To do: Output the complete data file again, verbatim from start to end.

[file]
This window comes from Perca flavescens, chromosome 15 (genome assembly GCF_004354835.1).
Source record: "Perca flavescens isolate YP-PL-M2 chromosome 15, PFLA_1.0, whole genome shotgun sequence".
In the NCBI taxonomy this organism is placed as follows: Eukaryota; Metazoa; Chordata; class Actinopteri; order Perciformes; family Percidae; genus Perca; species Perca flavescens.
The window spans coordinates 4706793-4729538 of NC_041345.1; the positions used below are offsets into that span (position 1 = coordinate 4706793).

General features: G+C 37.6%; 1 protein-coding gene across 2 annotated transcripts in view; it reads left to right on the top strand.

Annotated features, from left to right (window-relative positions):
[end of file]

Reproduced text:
This window comes from Perca flavescens, chromosome 15 (genome assembly GCF_004354835.1).
Source record: "Perca flavescens isolate YP-PL-M2 chromosome 15, PFLA_1.0, whole genome shotgun sequence".
In the NCBI taxonomy this organism is placed as follows: Eukaryota; Metazoa; Chordata; class Actinopteri; order Perciformes; family Percidae; genus Perca; species Perca flavescens.
The window spans coordinates 4706793-4729538 of NC_041345.1; the positions used below are offsets into that span (position 1 = coordinate 4706793).

General features: G+C 37.6%; 1 protein-coding gene across 2 annotated transcripts in view; it reads left to right on the top strand.

Annotated features, from left to right (window-relative positions):